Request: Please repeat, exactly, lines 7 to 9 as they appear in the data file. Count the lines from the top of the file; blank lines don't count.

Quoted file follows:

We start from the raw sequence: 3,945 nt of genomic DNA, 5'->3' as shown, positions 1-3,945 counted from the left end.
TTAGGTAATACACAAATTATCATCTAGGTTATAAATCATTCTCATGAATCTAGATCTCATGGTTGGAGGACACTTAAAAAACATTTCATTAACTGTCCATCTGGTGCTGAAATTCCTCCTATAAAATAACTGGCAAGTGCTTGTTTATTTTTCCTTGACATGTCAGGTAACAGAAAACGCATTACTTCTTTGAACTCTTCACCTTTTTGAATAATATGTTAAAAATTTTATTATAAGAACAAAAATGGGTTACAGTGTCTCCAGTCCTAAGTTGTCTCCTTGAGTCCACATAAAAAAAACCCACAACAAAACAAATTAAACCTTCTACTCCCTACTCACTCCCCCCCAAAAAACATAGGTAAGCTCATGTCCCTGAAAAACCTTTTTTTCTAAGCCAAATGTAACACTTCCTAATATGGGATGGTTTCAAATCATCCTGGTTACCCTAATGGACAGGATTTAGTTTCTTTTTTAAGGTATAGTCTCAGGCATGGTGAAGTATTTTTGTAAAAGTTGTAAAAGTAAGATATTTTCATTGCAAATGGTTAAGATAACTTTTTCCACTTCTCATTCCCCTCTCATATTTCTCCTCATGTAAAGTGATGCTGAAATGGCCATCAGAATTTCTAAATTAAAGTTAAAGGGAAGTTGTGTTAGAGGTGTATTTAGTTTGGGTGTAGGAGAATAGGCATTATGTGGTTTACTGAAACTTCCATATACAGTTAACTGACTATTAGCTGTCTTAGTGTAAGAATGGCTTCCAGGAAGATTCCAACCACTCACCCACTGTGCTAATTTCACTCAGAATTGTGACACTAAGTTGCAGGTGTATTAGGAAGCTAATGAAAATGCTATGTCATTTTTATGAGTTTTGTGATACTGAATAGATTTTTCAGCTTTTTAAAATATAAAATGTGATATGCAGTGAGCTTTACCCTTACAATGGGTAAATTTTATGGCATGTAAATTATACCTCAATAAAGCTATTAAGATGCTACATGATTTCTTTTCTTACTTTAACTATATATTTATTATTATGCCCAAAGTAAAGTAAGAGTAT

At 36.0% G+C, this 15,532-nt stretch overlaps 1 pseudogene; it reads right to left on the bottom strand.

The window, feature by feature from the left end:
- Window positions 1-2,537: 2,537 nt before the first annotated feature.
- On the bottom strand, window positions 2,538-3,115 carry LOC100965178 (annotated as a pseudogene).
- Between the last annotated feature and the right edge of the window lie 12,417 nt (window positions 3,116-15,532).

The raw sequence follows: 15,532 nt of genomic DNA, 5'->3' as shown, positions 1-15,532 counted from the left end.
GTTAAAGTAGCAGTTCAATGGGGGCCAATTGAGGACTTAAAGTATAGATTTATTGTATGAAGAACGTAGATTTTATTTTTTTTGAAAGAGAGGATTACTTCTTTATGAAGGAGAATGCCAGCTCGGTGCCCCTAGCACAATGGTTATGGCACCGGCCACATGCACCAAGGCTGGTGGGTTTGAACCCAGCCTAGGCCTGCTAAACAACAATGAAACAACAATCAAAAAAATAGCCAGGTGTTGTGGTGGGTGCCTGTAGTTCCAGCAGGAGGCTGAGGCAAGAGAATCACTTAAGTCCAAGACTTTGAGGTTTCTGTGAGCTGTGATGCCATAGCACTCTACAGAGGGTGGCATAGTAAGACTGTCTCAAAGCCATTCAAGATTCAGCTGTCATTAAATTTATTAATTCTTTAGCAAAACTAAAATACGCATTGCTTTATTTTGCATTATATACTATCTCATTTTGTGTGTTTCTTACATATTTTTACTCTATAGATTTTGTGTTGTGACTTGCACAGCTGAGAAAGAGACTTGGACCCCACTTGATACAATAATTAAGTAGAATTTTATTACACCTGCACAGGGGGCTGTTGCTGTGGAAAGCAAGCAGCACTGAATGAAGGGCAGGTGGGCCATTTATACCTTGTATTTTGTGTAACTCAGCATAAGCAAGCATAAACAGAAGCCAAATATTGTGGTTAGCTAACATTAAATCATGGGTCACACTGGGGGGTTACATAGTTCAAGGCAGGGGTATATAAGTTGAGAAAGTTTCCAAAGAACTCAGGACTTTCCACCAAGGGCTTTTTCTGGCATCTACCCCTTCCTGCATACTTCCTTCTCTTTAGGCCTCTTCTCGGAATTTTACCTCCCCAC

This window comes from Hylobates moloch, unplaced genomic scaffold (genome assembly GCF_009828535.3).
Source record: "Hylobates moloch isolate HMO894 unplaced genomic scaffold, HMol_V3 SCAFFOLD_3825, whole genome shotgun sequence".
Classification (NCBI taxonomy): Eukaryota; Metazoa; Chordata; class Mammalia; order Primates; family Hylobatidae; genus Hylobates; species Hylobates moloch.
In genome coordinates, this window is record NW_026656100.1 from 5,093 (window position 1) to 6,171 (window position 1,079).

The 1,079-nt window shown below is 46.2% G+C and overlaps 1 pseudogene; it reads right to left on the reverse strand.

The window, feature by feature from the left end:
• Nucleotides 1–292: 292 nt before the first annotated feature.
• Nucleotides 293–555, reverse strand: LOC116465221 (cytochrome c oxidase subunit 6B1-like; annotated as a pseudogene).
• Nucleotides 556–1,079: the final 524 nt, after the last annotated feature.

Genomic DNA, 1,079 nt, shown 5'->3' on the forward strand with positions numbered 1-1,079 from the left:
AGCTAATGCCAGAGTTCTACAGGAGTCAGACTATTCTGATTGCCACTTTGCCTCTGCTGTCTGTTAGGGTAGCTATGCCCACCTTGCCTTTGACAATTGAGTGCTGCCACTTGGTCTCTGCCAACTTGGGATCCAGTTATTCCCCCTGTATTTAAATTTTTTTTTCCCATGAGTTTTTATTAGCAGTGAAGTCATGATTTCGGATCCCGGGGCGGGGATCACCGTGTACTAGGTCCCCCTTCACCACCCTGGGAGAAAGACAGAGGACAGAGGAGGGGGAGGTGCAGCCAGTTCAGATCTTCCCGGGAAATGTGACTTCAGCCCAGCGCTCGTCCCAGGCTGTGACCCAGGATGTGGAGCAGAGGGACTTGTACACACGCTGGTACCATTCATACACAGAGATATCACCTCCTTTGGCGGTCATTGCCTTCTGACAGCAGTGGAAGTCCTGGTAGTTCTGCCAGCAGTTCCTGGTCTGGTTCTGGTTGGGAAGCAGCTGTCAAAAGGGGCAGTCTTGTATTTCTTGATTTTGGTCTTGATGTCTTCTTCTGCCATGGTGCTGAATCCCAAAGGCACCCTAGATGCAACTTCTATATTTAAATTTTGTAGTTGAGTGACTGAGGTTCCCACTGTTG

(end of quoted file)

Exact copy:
- Between the last annotated feature and the right edge of the window lie 12,417 nt (window positions 3,116-15,532).

The raw sequence follows: 15,532 nt of genomic DNA, 5'->3' as shown, positions 1-15,532 counted from the left end.
GTTAAAGTAGCAGTTCAATGGGGGCCAATTGAGGACTTAAAGTATAGATTTATTGTATGAAGAACGTAGATTTTATTTTTTTTGAAAGAGAGGATTACTTCTTTATGAAGGAGAATGCCAGCTCGGTGCCCCTAGCACAATGGTTATGGCACCGGCCACATGCACCAAGGCTGGTGGGTTTGAACCCAGCCTAGGCCTGCTAAACAACAATGAAACAACAATCAAAAAAATAGCCAGGTGTTGTGGTGGGTGCCTGTAGTTCCAGCAGGAGGCTGAGGCAAGAGAATCACTTAAGTCCAAGACTTTGAGGTTTCTGTGAGCTGTGATGCCATAGCACTCTACAGAGGGTGGCATAGTAAGACTGTCTCAAAGCCATTCAAGATTCAGCTGTCATTAAATTTATTAATTCTTTAGCAAAACTAAAATACGCATTGCTTTATTTTGCATTATATACTATCTCATTTTGTGTGTTTCTTACATATTTTTACTCTATAGATTTTGTGTTGTGACTTGCACAGCTGAGAAAGAGACTTGGACCCCACTTGATACAATAATTAAGTAGAATTTTATTACACCTGCACAGGGGGCTGTTGCTGTGGAAAGCAAGCAGCACTGAATGAAGGGCAGGTGGGCCATTTATACCTTGTATTTTGTGTAACTCAGCATAAGCAAGCATAAACAGAAGCCAAATATTGTGGTTAGCTAACATTAAATCATGGGTCACACTGGGGGGTTACATAGTTCAAGGCAGGGGTATATAAGTTGAGAAAGTTTCCAAAGAACTCAGGACTTTCCACCAAGGGCTTTTTCTGGCATCTACCCCTTCCTGCATACTTCCTTCTCTTTAGGCCTCTTCTCGGAATTTTACCTCCCCAC